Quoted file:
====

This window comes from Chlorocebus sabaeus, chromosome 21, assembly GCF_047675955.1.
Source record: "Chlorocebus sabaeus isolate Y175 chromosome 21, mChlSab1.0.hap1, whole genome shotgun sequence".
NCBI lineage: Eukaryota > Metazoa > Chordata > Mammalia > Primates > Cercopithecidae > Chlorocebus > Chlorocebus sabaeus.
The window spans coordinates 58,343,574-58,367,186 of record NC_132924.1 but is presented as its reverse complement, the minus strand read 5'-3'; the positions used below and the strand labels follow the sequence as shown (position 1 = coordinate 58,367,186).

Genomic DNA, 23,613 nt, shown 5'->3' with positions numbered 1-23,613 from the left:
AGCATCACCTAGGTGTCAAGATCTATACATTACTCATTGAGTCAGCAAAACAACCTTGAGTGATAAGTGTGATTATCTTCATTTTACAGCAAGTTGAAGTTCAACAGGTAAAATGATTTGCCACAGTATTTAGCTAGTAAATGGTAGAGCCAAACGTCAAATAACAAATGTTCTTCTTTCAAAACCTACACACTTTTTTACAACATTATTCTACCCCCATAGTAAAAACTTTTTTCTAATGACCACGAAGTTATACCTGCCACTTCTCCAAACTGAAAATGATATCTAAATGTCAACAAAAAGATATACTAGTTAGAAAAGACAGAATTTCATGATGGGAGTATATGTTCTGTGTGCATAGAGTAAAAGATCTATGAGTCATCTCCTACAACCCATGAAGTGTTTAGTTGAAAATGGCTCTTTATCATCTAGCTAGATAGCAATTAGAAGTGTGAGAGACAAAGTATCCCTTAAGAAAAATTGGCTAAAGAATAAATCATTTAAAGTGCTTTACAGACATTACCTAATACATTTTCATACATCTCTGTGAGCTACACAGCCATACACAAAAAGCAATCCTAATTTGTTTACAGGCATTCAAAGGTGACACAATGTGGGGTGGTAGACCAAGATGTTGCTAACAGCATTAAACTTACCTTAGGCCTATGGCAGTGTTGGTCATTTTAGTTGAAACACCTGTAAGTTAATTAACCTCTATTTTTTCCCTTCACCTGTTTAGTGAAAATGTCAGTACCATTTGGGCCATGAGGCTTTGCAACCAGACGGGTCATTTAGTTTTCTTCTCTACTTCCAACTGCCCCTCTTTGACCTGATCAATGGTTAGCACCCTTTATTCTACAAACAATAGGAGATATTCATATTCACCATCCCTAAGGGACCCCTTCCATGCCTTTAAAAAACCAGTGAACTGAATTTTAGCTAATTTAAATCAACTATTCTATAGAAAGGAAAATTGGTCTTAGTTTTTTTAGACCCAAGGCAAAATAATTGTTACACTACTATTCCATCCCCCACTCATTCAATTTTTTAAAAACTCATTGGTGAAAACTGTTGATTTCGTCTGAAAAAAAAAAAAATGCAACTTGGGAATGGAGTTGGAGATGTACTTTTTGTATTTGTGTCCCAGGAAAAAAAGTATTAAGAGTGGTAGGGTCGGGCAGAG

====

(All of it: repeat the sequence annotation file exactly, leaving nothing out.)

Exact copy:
This window comes from Chlorocebus sabaeus, chromosome 21, assembly GCF_047675955.1.
Source record: "Chlorocebus sabaeus isolate Y175 chromosome 21, mChlSab1.0.hap1, whole genome shotgun sequence".
NCBI lineage: Eukaryota > Metazoa > Chordata > Mammalia > Primates > Cercopithecidae > Chlorocebus > Chlorocebus sabaeus.
The window spans coordinates 58,343,574-58,367,186 of record NC_132924.1 but is presented as its reverse complement, the minus strand read 5'-3'; the positions used below and the strand labels follow the sequence as shown (position 1 = coordinate 58,367,186).

Genomic DNA, 23,613 nt, shown 5'->3' with positions numbered 1-23,613 from the left:
AGCATCACCTAGGTGTCAAGATCTATACATTACTCATTGAGTCAGCAAAACAACCTTGAGTGATAAGTGTGATTATCTTCATTTTACAGCAAGTTGAAGTTCAACAGGTAAAATGATTTGCCACAGTATTTAGCTAGTAAATGGTAGAGCCAAACGTCAAATAACAAATGTTCTTCTTTCAAAACCTACACACTTTTTTACAACATTATTCTACCCCCATAGTAAAAACTTTTTTCTAATGACCACGAAGTTATACCTGCCACTTCTCCAAACTGAAAATGATATCTAAATGTCAACAAAAAGATATACTAGTTAGAAAAGACAGAATTTCATGATGGGAGTATATGTTCTGTGTGCATAGAGTAAAAGATCTATGAGTCATCTCCTACAACCCATGAAGTGTTTAGTTGAAAATGGCTCTTTATCATCTAGCTAGATAGCAATTAGAAGTGTGAGAGACAAAGTATCCCTTAAGAAAAATTGGCTAAAGAATAAATCATTTAAAGTGCTTTACAGACATTACCTAATACATTTTCATACATCTCTGTGAGCTACACAGCCATACACAAAAAGCAATCCTAATTTGTTTACAGGCATTCAAAGGTGACACAATGTGGGGTGGTAGACCAAGATGTTGCTAACAGCATTAAACTTACCTTAGGCCTATGGCAGTGTTGGTCATTTTAGTTGAAACACCTGTAAGTTAATTAACCTCTATTTTTTCCCTTCACCTGTTTAGTGAAAATGTCAGTACCATTTGGGCCATGAGGCTTTGCAACCAGACGGGTCATTTAGTTTTCTTCTCTACTTCCAACTGCCCCTCTTTGACCTGATCAATGGTTAGCACCCTTTATTCTACAAACAATAGGAGATATTCATATTCACCATCCCTAAGGGACCCCTTCCATGCCTTTAAAAAACCAGTGAACTGAATTTTAGCTAATTTAAATCAACTATTCTATAGAAAGGAAAATTGGTCTTAGTTTTTTTAGACCCAAGGCAAAATAATTGTTACACTACTATTCCATCCCCCACTCATTCAATTTTTTAAAAACTCATTGGTGAAAACTGTTGATTTCGTCTGAAAAAAAAAAAAATGCAACTTGGGAATGGAGTTGGAGATGTACTTTTTGTATTTGTGTCCCAGGAAAAAAAGTATTAAGAGTGGTAGGGTCGGGCAGAG